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Once Upon The Tracks of Mumbai

Book reviewOf late there have been many films that revolved around protagonists with mental ailments. Dyslexia, autism, Alzheimer’s disease, schizophrenia – name it and you will get a bunch of films on the subject. For the first time i came across an Indian novel in English that shows the world from the perspective of a mentally challenged boy.

Meet Babloo for whom the world consists of three parts – his way of seeing things, “They” and Vandana. “They” call him mad, treat him with contempt and do not consider him a part of their own worlds. According to Babloo, only Vandana understands him and he is madly in love with her. He harbours desires of marriage, settling down with Vandana, but is unsure how to share his secrets with her. Babloo is the perfect “hero” material with great looks, awesome physique and all the good qualities of an uncomplicated man. However, he is autistic and finds it difficult to communicate. Despite completing his graduation, he has no job. He has failed to live up to the expectations of his father, who is a railway clerk at Bandra station. Although treated as a failure by family and society at large, Babloo knows his destiny has great plans for him. This novel charts out the incidents that lead to his self-realisation.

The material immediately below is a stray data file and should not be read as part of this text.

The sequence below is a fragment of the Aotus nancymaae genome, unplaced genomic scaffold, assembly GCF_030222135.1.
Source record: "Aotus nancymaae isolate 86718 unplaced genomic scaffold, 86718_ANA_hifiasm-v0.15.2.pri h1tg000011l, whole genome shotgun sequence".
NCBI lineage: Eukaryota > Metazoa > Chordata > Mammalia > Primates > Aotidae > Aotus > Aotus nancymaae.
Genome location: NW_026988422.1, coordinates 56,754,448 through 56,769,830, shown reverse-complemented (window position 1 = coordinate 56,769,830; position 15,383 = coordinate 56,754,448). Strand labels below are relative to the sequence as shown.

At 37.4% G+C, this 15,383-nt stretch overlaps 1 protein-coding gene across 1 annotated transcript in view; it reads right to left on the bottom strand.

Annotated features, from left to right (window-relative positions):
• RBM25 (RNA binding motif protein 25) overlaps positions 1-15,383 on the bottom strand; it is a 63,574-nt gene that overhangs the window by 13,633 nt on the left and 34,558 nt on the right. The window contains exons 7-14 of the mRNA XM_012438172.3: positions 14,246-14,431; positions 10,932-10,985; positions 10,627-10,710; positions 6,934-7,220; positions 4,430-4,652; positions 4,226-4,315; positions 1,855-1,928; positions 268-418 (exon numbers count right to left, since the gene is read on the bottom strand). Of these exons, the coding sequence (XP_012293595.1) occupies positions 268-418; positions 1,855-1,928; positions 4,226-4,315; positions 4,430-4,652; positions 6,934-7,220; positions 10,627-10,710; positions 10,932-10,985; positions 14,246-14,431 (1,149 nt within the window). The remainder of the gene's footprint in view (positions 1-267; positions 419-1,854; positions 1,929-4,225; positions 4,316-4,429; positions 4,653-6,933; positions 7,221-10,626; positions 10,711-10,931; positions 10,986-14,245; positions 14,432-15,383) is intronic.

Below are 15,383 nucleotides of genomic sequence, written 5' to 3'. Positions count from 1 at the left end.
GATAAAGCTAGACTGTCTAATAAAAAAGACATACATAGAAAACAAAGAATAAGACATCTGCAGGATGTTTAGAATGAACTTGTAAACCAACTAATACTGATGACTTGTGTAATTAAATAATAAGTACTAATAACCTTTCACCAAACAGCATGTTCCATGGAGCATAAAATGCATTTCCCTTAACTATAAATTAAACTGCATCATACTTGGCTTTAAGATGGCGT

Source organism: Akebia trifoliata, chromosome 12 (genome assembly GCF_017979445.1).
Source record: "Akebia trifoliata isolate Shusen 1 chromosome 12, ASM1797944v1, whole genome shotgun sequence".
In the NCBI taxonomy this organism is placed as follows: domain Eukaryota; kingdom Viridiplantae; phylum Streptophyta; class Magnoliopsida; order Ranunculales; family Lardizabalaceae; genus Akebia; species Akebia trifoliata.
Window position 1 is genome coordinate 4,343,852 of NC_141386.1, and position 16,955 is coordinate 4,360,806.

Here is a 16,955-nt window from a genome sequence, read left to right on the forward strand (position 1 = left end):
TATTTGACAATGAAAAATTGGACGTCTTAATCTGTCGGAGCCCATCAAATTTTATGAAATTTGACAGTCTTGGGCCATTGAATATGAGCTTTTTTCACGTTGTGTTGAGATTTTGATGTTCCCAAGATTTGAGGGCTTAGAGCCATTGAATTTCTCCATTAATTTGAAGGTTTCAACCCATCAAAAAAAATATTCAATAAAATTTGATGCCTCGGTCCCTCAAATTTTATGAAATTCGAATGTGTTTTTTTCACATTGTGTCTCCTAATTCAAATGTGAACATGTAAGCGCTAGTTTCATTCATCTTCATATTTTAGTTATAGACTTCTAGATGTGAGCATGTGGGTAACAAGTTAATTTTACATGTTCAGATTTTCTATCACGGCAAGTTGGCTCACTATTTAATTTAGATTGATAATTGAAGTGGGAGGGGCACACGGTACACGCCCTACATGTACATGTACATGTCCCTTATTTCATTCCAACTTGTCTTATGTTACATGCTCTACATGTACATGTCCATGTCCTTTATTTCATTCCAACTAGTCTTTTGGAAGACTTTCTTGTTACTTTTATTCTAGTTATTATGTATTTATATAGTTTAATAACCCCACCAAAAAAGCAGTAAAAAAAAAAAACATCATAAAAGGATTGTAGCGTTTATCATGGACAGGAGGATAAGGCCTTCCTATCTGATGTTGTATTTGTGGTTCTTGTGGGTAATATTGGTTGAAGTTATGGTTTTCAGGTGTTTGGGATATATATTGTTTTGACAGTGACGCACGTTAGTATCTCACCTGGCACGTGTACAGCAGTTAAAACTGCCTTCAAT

Written with a typical Bollywood-esque style, Once Upon The Tracks of Mumbai is the typical story of how a social failure goes on to achieve big things in life, and make a mark under the guise of a superhero. With the Indian Railways as the setting, Rishi Vohra gives us a new idol – RailMan. There are sub-plots of love, deceit, conspiracy, the marriage preparations. A bad guy, Sikander, uses Babloo to get close to Vandana and eventually tries to rape her. The novel touches upon several shades of the Indian society – girl working till late at night and what problems she faces at work and home, teenage pregnancy, sex in the car, the busy and bustling Indian stations and of course the great Indian babudom. The media gets its share of glory in the pages too, and of course the politicians.

May be it is because Vohra was once a part of the entertainment industry, the story becomes a fantasy tale with too many coincidences and insane twists as you reach the last few pages. Risking a spoiler-alert, must i say, the events following Babloo’s arrest completely destroy the beautiful plot that Vohra had put up since the beginning (In fact, i failed to understand how CMO can commute the sentence given by a Court)! The fairy-tale happy ending was essential, just like a Hindi masala potboiler. Everyone gets their due and the lead characters live happily ever after. This zeal to mend things hurriedly and stitch the lose ends in a jiffy kills a potential good-read. But then, the novel has immense potential to make it big on the silver screen and i am sure the masses would love it.